And now Words and Their Stories from VOA Learning English.
On this program, we explore words and expressions in the English language.
Today we talk about the pursuit of perfection. Or at least the things we do to try and make things seem perfect.
If you paint something with a brush, it often leaves brush marks. When you paint with a roller, you might still have lines left behind by the roller.
Some consider this a flaw (something bad you that you don't want) in the paint job. So, people came up with a process to cover things up with a perfect layer of paint called “airbrush.”
The Airbrush Museum says in 1876, F.E. Stanley created a device that could spray watercolor and ink. Three years later Abner Peeler came up with a paint distributor that was later sold as an “airbrush.”
However, this may have not been the first attempt at airbrushing. Some archeologists claim that early cavepeople, Neanderthals, used the process to airbrush some of their paintings by blowing paints through hollow bones.
Back in the modern day, we also use airbrush as a verb to describe painting or changing something to cover imperfections with or as if with an airbrush.
For example, let’s say some vandals painted offensive words on the side of your house. If you do not want to see the words ever again, you airbrush over the words to cover them completely.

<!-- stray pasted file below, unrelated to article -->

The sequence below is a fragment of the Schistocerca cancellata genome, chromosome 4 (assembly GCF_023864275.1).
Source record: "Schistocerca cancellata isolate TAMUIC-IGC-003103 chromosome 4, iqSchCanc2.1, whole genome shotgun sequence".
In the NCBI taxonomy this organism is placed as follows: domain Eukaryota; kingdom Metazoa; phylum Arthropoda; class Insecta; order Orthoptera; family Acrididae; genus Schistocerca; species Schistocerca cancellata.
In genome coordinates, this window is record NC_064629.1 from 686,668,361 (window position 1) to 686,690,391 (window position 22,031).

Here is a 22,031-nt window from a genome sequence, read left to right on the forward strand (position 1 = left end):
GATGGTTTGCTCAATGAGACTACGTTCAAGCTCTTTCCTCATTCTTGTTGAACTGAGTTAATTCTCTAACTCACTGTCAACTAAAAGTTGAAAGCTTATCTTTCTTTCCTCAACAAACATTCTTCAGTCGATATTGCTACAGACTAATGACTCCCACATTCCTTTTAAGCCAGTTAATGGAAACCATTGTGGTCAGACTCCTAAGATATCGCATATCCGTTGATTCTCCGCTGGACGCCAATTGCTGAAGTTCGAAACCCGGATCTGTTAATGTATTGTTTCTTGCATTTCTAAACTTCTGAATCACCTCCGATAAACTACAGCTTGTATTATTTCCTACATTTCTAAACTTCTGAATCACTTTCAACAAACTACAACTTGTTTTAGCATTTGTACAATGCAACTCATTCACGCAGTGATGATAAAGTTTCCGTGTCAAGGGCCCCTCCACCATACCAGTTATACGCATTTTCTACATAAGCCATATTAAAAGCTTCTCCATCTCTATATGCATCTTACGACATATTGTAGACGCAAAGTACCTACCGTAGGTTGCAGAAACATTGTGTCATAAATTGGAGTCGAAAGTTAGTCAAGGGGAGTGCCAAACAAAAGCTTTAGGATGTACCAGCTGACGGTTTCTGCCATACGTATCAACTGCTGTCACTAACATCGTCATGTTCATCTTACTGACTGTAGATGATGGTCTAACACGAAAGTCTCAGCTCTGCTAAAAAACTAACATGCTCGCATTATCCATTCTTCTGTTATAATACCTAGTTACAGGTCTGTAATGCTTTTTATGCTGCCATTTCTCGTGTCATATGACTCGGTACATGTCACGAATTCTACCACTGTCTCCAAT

Here is another example: If you apply beauty products, or makeup, on your face, you can airbrush just about any mark on your skin.
In some publications, workers often use software called Photoshop to change an image. They could use it to airbrush all the flaws in an image or even remove pieces of the image completely. The term photoshop has since taken on the same meaning as airbrush.
There is another way we use the term airbrush.
If someone is accused of airbrushing history, they are being accused of changing something bad in the past as if it did not happen.
Now, let’s hear these two friends use the term “airbrush.”
A: Hey let’s meet for coffee tomorrow!
B: Sure! How about Hal’s that new coffee shop down the street? I hear the coffee is really good.
A: Umm, let’s go somewhere else. I don’t like the owner.
B: Why? What’s wrong with Hal?
A: Don’t you remember? He ran for office two years ago. And during the campaign, some really bad stuff came out about him.
B: Really? I don’t remember that.
A: That’s because he airbrushed it all from history. Removed. Gone. It’s like it all never happened.
B: Well, people cover up bad things from their past all the time. Besides … he makes really good coffee.
A: I will find another coffee shop!
And that’s all the time we have for this Words and Their Stories. Until next time, I’m Anna Matteo.
Anna Matteo wrote this story for VOA Learning English.
Words in This Story
flaw – n. a small fault or weakness
hollow – adj. having a space inside : not solid
spray – v. to scatter or let fall in a fine mist
distributor – n. a person or company that supplies stores or businesses with goods
vandal – n. one who willfully or ignorantly destroys, damages, or defaces property belonging to another or to the public
apply – v. to put to use especially for some practical purpose